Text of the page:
It’s hard to believe that I once was a pretty good seamstress. As a teenager, one of my sisters and I made all of our own clothes. And they were beautiful. Our clothes were not home made, they were hand made. There is a difference. Not only did we make our own clothes, but we made them for the entire family. From play clothes, school clothes, Sunday clothes and formal wear, we made them all. We even made our Mom’s maternity clothes when she was expecting our youngest sister, but that’s another story in itself.
My mother helped us with our sewing. She wasn’t a seamstress, but she was meticulous about the handwork, finishing, and all of the details that would otherwise slow us down. Between the three of us, we had a regular conveyor belt going in our dining room. In a matter of hours we could turn a few pieces of cloth into several outfits ready to wear the next day. Trips to the fabric store was a lark. It was great fun for us, but we often left the salesclerks exhausted by the time we left the store.
I continued to sew after I left home, but it just wasn’t nearly as much fun, or as fast. Eventually I stopped sewing altogether, even though I kept my machine. I haven’t used it for over thirty years, but at least I remember where I put it. Recently I thought about my machine when I met with one of my colleagues. She had beautiful fabric covers for her foam rollers and pads. I asked her where she got them and she said those three magic words, “I made them.”
Hmmm….that got me thinking. Maybe I could pull out the old Singer and see if I still had it in me. After all, how hard could a few straight seams be for someone who used to make her own prom gowns? Still, I felt a little intimidated and overwhelmed. How would I know what to do? I can’t even remember the last time I was in a fabric store. Maybe I could just stop in Joann’s and take a look around.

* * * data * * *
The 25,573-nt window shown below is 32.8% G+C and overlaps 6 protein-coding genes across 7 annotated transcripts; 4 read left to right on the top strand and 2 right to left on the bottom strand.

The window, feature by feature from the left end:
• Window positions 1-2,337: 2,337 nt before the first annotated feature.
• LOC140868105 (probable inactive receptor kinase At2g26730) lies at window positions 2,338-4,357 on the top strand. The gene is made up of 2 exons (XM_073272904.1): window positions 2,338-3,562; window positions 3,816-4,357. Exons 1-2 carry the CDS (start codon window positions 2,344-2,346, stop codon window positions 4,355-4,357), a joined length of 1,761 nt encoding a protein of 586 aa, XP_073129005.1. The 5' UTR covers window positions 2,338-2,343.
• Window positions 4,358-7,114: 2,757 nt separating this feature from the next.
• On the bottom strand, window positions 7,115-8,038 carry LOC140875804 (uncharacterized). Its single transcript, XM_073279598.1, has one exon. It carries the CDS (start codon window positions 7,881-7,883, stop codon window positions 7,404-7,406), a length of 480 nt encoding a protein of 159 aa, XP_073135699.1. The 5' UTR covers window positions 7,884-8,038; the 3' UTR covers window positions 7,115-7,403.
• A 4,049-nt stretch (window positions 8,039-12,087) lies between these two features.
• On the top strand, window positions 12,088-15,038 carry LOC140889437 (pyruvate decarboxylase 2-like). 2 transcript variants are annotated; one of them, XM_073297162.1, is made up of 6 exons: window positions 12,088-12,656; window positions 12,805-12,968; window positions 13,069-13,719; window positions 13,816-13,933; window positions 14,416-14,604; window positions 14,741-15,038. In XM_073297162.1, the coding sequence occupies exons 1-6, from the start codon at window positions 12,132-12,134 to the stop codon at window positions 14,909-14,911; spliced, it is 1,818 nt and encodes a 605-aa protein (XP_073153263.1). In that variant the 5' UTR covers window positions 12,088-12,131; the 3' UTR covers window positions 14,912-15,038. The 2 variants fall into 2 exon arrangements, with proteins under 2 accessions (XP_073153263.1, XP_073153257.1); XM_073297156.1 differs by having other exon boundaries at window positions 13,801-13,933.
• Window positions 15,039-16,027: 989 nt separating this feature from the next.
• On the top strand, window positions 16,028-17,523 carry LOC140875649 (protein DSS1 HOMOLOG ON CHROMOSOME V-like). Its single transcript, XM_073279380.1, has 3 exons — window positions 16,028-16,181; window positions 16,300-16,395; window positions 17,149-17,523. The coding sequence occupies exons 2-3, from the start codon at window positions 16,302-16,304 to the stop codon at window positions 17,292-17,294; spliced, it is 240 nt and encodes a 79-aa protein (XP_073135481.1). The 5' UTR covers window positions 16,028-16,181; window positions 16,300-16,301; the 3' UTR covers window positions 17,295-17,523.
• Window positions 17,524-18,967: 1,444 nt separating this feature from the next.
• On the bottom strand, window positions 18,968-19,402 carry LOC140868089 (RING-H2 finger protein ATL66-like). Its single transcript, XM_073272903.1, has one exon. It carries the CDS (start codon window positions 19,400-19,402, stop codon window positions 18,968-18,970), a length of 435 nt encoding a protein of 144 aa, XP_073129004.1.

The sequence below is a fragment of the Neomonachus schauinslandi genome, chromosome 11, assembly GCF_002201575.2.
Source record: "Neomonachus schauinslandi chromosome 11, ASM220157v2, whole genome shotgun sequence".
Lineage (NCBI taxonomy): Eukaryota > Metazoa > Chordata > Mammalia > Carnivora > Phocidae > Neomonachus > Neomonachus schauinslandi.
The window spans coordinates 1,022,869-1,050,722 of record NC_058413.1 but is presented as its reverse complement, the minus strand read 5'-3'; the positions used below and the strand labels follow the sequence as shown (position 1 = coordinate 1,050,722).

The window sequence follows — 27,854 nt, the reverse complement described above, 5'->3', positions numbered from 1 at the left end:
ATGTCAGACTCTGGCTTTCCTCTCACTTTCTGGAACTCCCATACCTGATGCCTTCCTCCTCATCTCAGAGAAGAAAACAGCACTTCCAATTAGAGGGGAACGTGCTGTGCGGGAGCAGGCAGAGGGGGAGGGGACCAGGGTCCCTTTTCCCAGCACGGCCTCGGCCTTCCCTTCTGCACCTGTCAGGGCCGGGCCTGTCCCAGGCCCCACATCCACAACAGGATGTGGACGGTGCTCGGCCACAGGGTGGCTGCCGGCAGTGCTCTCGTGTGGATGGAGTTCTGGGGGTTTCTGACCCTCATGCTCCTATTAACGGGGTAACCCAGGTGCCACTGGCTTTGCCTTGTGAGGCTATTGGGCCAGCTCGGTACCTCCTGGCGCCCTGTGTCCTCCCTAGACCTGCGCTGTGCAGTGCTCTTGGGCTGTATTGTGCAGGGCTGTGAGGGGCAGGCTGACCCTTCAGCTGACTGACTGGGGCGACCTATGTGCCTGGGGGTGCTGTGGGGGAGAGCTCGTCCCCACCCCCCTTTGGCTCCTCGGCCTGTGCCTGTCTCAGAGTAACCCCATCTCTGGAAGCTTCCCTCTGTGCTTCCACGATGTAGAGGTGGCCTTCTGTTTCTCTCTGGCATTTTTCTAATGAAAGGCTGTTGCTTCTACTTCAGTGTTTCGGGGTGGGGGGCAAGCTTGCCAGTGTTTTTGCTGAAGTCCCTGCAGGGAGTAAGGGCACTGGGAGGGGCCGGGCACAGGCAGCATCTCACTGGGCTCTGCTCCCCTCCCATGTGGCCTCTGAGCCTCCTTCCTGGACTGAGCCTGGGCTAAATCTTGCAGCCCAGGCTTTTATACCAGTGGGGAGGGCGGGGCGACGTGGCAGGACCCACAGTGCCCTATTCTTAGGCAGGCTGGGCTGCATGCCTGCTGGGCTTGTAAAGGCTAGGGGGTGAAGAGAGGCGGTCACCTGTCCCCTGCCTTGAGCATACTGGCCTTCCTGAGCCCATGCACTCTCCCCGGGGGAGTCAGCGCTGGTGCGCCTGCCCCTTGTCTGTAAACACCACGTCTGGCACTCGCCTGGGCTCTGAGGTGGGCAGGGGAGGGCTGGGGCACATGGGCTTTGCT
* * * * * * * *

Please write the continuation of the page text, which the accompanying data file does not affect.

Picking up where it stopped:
Once I got to Joann’s I almost turned around and left, but I accidentally made eye contact with one of the employees, who felt compelled to point me in the right direction. I found a beautiful soft fleece that I thought would work. So far so good, until I got to the cutting table. The young lady wanted to know how much fabric I needed. Since I didn’t have a clue, I made up a number, and ten yards sounded about right. It seemed like a lot, but what did I know?
I got home and stared at the heavy pile of pretty blue fabric. Now what? Oh, yes, I should wash it. Easy enough. While the fabric was in the laundry, I pulled out my sewing machine. For someone who used to be responsible for life support equipment, I sure was perplexed by a simple sewing machine. The Singer and I spent a few minutes eye balling each other until I finally took charge. It took several attempts, but I finally threaded the machine. I think I even did it correctly until I realized I forgot about the bobbin. How do I wind a bobbin? I thought about calling my sister for help, but I put on my big girl pants and figured it out on my own.
Before I knew it, I was cutting fabric, pinning seams together and being serenaded by the familiar (but long forgotten) whirrr of my sewing machine. I felt the satisfaction of completing each project as well as the frustration of making silly mistakes and pulling out the seam ripper to start over again. Eventually, I had soft, beautiful covers for all of my rollers and some of my pads, even though I still have a few more to make.
Honestly, it felt good to get back in the saddle again, or at least at the pedal of my Singer. I guess it’s a lot like riding a bike….once you do it, you never forget. Now that I got a little bit of self confidence back, I am happy to report that I can walk into Joann’s without breaking out in a cold sweat. When my clients ask me where I got my pretty covers, I modestly tell them, “I made them.” I am wondering what other simple projects I can do, because I really did have fun. But the truth is, it’s just not the same without my Mom and my sister beside me.
Cheryl Ilov, PT, GCFP